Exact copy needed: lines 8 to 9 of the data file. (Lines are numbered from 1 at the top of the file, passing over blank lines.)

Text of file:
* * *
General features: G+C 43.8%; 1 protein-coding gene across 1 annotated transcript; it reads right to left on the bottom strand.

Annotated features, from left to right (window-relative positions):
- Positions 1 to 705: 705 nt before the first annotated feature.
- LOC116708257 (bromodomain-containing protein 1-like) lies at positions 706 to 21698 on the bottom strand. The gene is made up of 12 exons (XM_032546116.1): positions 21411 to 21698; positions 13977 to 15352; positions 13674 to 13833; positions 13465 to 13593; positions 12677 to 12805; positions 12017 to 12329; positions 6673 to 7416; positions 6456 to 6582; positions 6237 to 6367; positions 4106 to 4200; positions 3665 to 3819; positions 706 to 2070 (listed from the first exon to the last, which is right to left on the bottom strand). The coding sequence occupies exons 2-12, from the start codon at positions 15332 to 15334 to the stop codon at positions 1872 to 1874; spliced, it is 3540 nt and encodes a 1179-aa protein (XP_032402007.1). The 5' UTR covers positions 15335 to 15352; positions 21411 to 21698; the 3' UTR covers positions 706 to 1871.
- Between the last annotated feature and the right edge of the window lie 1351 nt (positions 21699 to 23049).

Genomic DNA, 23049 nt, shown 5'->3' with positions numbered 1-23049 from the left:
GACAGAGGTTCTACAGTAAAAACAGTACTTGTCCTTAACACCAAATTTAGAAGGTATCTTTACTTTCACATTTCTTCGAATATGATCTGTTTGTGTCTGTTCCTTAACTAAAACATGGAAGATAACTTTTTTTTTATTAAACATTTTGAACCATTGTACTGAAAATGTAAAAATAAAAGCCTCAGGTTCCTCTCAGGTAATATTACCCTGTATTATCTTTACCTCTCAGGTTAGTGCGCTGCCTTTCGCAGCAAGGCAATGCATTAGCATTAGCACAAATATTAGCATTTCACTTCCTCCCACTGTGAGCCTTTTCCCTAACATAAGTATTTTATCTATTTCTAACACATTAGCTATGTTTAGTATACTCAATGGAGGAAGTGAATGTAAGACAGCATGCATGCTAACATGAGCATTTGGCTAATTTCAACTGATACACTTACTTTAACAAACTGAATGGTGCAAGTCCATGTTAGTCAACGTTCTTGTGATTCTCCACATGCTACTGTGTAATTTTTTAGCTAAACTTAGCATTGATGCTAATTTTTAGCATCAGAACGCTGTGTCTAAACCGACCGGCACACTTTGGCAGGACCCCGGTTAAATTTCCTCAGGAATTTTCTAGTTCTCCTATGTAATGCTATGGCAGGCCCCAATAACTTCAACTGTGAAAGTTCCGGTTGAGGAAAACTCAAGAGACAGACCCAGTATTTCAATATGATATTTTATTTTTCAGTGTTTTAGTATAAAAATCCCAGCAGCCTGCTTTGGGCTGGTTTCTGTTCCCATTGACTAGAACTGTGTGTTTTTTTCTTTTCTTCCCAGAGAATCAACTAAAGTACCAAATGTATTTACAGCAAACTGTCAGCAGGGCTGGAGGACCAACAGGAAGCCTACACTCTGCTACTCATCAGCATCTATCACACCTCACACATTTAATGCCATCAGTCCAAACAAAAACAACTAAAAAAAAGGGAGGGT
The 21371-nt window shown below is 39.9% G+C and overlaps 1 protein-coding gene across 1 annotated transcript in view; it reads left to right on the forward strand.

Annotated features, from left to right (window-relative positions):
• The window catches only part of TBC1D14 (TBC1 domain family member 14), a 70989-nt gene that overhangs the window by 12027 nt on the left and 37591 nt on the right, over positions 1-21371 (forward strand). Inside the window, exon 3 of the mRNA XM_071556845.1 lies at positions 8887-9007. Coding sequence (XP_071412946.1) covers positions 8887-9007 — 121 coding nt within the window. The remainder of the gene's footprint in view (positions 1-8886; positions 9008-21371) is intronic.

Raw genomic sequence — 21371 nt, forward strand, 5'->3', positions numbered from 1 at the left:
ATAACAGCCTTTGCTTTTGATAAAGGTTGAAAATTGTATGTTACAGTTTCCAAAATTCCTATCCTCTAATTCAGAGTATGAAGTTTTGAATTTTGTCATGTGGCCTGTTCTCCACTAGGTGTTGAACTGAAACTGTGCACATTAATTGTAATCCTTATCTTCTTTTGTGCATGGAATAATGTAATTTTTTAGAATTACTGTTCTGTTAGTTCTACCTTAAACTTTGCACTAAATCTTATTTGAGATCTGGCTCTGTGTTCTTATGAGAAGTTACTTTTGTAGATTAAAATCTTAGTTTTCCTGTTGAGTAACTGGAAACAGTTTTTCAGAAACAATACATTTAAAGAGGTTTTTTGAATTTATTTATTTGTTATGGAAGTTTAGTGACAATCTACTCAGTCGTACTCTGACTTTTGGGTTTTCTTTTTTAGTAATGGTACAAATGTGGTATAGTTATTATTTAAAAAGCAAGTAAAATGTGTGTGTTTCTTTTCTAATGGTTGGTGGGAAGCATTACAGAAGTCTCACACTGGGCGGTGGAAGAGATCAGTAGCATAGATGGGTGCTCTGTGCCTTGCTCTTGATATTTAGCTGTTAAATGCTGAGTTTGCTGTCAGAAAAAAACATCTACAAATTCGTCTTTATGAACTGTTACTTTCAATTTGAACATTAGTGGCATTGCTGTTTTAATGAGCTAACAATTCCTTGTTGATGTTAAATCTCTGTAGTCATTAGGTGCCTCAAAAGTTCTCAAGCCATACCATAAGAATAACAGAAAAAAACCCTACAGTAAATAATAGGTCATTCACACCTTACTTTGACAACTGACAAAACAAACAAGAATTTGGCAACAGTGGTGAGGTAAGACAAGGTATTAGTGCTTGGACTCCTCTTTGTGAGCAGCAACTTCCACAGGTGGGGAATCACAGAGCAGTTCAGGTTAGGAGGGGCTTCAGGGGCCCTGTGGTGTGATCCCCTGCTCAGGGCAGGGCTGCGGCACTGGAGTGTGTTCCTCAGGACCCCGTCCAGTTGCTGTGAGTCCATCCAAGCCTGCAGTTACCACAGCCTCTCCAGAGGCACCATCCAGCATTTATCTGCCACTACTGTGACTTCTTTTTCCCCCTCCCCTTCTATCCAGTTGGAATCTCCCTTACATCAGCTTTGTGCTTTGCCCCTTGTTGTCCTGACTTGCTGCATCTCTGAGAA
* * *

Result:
The 21371-nt window shown below is 39.9% G+C and overlaps 1 protein-coding gene across 1 annotated transcript in view; it reads left to right on the forward strand.

Annotated features, from left to right (window-relative positions):